Musicians have willingly entered the room for a partnership, only to find themselves a little singed in the process. I think the whole field had hope for the Collaborative Data Project, which brought ICSOM, ROPA and the AFM into an effort to work with the League to develop a shared data set, as it has long been recognized that the numbers collected by the field for analysis are inconsistent at best. But instead, the numbers we were studying were given to a researcher who has produced damaging documentation based on imprecise data that has been used against musicians. This type of action is not positive, and this is not collaboration.
It brings me no pleasure to issue criticism of anyone, but our field is facing challenges and we must stop doing this to ourselves. In fact, in my writings I have called on musicians to avoid casting aspersions towards the League, and I have asked the League to issue similar statements to its members about the way they regard their musicians. While I've yet to hear my public appeal matched, I remain hopeful.
Still, I would much rather talk about solutions, and I will, but we can't identify the solutions without first identifying the problems.
Right now, at this very moment, there are orchestra managements preparing their organizations for extended and unnecessary work stoppages. One in particular will be prominently in the press as early as this fall, but I don't want to name the organization as I have hope that the management will avoid this destructive path. There is still time. But resources spent in this direction are also resources that could be spent promoting their organization.
Think of the damage done to the image of orchestras in the mind of an American citizen, struggling in the recession to care for his or her family, as they read that the Philadelphia Orchestra will spend over $10 million to go through the bankruptcy process. Imagine how that money could be invested in the community. But in this field, it seems there is always money for lawyers. Further, imagine the damage when that same citizen reads that the CEO of a bankrupt orchestra has received a substantial personal salary settlement, which newspaper reports indicate includes a personal financial planner.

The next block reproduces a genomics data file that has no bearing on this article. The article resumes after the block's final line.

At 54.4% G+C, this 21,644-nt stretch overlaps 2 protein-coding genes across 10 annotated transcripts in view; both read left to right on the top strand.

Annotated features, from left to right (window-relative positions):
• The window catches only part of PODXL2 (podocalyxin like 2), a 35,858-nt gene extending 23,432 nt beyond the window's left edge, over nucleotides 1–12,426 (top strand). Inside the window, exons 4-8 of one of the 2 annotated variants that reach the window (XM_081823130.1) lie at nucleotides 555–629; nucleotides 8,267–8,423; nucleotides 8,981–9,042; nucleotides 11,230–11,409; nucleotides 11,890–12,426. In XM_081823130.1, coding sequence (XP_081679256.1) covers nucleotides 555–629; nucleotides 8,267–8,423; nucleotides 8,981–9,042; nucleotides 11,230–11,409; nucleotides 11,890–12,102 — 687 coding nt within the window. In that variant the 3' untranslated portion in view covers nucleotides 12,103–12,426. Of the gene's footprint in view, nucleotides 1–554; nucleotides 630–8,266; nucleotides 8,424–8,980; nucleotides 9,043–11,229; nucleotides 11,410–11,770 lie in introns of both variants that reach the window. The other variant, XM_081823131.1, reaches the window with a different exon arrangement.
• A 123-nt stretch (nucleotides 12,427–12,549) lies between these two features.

Another manager has challenged the jurisdiction of national media contracts, appealing their lost case numerous times and spending who knows how much in legal fees. That money could have funded multiple projects that would have elevated the organization in the mind of the local and international community. Instead, money raised from donors has gone to lawyers.
It is, in a word, outrageous.
Still, some in this room might be wondering how I can overlook the recent bankruptcies in Syracuse and Louisville. The musicians of Syracuse will accomplish what their former management could not, and I have no doubt an orchestra will re-emerge. Louisville is maybe a little different I suppose, because what has been done to the community and the musicians there is even uglier.
In Louisville, an orchestra that has commissioned 120 original compositions and performed over 400 world premieres which served to spread the music of America across the globe is currently functioning as an organization that employs no musicians. It is an orchestra built by the people, and led at its founding by a mayor who believed in the concept of Confucianism that said that a city of high culture with happy citizens will attract wealth, business and power to the city. But now, this historic orchestra looks for musicians on Craigslist and through Facebook ads.